“Tonight, we have defeated the anti-LGBTQ+, anti-abortion, anti-immigrant, anti-science and anti-worker Republican Recall. We have affirmed our California values and our support for Gavin Newsom, the most pro-equality governor in California history, and his tireless efforts to build a California for all. LGBTQ+ Californians — 12% of registered voters in the Golden State — and our pro-equality allies played a decisive role in this resounding victory.

“To be clear, California has big challenges ahead of us. We need to beat this pandemic, rebuild our economy, safeguard reprodutive freedom, solve our homelessness crisis, save our planet from climate change and create a world that is healthy, just and fully equal for all LGBTQ+ people. Governor Newsom is up for the task, and so are we. Let’s get back to work.”

A Democratic party insider source told the Blade, “Look- this recall turnout means Californians rejected Larry Elder and Trumpism. This was also a referendum on LGBTQ equality- Gavin is the most pro-LGBTQ politician- hell he ran and continues to run on LGBTQ issues, tonight voters agreed that those matter, that people matter, and that Newsom is their choice to continue to lead the state.”

Although Newsom was handed as victory of sorts, the Los Angeles Times pointed out that the conservative right-wing radio host who emerged as the front runner will very much have a say as the Republican party looks to 2022.

Although the effort to recall California Gov. Gavin Newsom failed, the lightning two-month campaign appears to have had at least one clear beneficiary – Larry Elder.

The outspoken conservative talk show host is now the leader of the California Republican party, and a growing national figure. So what is next for Elder? He now has opportunities but also big challenges to broaden his appeal in a very blue state.”

The White House on Wednesday morning released a statement from President Joe Biden who had traveled to Long Beach to campaign for Newsom on Monday:

Congratulations to Governor Gavin Newsom on defeating the recall vote. This vote is a resounding win for the approach that he and I share to beating the pandemic: strong vaccine requirements, strong steps to reopen schools safely, and strong plans to distribute real medicines—not fake treatments—to help those who get sick. The fact that voters in both traditionally Democratic and traditionally Republican parts of the state rejected the recall shows that Americans are unifying behind taking these steps to get the pandemic behind us.”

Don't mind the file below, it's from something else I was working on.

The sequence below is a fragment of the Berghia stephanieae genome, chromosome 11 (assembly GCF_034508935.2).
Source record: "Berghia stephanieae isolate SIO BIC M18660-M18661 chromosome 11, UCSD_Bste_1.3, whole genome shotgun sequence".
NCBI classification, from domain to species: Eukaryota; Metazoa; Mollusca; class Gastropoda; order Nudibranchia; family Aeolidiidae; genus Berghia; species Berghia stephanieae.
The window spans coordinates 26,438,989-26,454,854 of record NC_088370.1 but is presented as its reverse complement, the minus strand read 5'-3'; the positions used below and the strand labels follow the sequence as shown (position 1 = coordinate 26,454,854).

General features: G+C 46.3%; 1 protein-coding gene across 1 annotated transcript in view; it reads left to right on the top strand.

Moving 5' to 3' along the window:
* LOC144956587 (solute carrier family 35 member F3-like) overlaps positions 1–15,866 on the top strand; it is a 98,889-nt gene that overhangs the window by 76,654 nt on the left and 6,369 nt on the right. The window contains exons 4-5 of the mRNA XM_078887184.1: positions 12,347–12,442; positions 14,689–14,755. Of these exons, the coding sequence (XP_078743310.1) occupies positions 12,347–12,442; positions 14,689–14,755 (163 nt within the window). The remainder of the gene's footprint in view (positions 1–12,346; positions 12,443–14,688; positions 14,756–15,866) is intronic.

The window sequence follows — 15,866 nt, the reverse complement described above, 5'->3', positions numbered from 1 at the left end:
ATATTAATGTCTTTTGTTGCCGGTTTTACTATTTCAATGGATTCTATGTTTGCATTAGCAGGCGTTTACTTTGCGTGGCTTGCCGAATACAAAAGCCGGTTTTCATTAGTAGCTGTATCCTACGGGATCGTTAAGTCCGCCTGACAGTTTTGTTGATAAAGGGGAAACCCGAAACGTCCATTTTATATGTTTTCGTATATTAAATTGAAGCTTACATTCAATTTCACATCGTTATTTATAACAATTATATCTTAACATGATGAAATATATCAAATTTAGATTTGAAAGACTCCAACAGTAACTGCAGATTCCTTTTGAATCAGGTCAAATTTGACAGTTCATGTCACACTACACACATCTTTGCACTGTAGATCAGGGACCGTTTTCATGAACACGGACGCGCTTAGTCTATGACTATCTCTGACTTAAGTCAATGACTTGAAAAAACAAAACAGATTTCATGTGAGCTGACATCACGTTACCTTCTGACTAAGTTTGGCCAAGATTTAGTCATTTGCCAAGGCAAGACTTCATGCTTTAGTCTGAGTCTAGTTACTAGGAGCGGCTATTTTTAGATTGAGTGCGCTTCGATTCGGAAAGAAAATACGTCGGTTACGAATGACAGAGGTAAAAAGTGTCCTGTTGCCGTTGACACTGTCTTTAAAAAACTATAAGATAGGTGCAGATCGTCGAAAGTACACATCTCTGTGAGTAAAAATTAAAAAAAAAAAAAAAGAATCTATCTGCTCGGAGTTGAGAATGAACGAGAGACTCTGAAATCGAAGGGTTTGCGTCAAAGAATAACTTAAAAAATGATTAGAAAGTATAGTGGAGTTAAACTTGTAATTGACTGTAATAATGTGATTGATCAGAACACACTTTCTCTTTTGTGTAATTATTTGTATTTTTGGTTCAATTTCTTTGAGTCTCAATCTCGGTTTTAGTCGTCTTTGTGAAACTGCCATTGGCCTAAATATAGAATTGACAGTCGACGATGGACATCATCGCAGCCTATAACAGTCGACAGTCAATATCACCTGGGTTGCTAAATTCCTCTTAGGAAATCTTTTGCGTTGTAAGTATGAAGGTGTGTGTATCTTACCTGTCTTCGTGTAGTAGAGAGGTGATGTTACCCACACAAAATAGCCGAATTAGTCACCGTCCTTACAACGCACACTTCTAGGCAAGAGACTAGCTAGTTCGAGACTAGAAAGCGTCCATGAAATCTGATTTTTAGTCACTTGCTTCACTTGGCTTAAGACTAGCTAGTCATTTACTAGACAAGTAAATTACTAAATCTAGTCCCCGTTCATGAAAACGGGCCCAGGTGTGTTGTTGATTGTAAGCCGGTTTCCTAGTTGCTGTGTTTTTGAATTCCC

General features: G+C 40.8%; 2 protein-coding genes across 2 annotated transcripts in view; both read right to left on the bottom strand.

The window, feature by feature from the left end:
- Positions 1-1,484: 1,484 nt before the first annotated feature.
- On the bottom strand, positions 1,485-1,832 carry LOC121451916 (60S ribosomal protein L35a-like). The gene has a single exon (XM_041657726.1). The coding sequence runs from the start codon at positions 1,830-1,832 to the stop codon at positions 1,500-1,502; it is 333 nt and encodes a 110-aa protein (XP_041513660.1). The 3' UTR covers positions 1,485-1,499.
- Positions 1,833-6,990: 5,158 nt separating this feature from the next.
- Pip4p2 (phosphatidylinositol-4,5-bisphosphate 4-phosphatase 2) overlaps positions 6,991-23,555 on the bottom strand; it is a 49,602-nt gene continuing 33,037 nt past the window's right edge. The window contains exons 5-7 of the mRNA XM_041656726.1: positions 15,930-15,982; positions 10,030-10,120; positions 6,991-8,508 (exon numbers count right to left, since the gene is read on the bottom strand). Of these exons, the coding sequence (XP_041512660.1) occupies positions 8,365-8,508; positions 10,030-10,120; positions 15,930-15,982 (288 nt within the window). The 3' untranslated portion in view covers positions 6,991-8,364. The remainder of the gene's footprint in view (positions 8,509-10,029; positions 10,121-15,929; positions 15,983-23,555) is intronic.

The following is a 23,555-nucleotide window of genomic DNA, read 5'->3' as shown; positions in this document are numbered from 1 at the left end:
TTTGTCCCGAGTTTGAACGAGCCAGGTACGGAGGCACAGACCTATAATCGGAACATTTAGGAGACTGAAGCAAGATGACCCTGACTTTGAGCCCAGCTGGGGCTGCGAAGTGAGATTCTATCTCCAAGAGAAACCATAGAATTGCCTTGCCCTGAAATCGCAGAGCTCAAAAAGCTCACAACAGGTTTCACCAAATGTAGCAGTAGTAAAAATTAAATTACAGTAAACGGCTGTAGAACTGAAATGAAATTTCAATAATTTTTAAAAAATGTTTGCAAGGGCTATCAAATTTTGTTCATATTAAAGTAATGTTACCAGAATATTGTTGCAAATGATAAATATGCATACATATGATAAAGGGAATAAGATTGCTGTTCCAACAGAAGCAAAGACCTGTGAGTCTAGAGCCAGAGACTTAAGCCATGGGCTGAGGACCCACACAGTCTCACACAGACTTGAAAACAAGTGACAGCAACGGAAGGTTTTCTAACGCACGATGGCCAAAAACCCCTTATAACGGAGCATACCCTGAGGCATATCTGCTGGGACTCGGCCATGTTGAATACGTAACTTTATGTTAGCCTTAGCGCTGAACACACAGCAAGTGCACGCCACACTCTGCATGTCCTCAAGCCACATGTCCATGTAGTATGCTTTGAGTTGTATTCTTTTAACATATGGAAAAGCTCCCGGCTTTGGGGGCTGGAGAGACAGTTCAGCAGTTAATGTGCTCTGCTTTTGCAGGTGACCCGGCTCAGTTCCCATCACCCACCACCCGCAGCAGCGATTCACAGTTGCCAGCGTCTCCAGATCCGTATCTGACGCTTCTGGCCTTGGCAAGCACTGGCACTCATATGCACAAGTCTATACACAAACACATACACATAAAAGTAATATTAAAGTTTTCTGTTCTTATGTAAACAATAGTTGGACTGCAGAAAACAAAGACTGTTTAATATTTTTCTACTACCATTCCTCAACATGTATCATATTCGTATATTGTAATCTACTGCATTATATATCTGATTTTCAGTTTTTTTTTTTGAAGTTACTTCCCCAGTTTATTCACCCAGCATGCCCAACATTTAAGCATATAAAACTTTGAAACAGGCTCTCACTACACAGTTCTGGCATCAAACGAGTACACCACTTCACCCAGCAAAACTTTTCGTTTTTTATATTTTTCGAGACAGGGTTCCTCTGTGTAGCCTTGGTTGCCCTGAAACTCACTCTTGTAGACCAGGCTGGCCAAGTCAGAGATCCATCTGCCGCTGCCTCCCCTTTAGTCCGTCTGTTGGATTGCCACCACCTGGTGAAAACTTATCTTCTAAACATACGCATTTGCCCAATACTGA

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California Politics

Poll worker in West Hollywood fired after picture goes viral

Based on his response and reports that other workers had previously counseled him on this, he was released

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Picture via Twitter

WEST HOLLYWOOD – A picture of an elections poll worker in West Hollywood wearing Trump campaign apparel and a QAnon T-shirt went viral on Twitter and Facebook with hundreds of complaints about the worker’s appearance being directed at the office of the Los Angeles County Registrar-Recorder/County Clerk.

In a tweeted response the Los Angeles County Registrar-Recorder/County Clerk stated;

The election worker was contacted and advised that the attire was inappropriate and unacceptable. Based on his response and reports that other workers had previously counseled him on this, he was released and is no longer working at the vote center.

Mike Sanchez, a spokesperson for the Registrar-Recorder’s office, said the poll worker was initially warned against wearing political attire to the voting center on Monday, when he showed up to work wearing Trump campaign regalia, KTLA reported.

Sanchez said the clerk’s office and the supervisor at the West Hollywood polling place instructed the poll worker not to wear political attire, but the man came back Tuesday morning wearing Trump apparel.

“He was counseled and told not to wear anything political, but he still came wearing it,” Sanchez said. “Because of his response and not complying with the rules, he was released.”

California election laws prohibit what’s known as “electioneering” within 100 feet of an entrance to a polling place. That includes displaying a candidate’s name, likeness or logo, or specific references to ballot measures by number, title, subject or logo. It also includes no audible broadcasting of information about candidates or measures.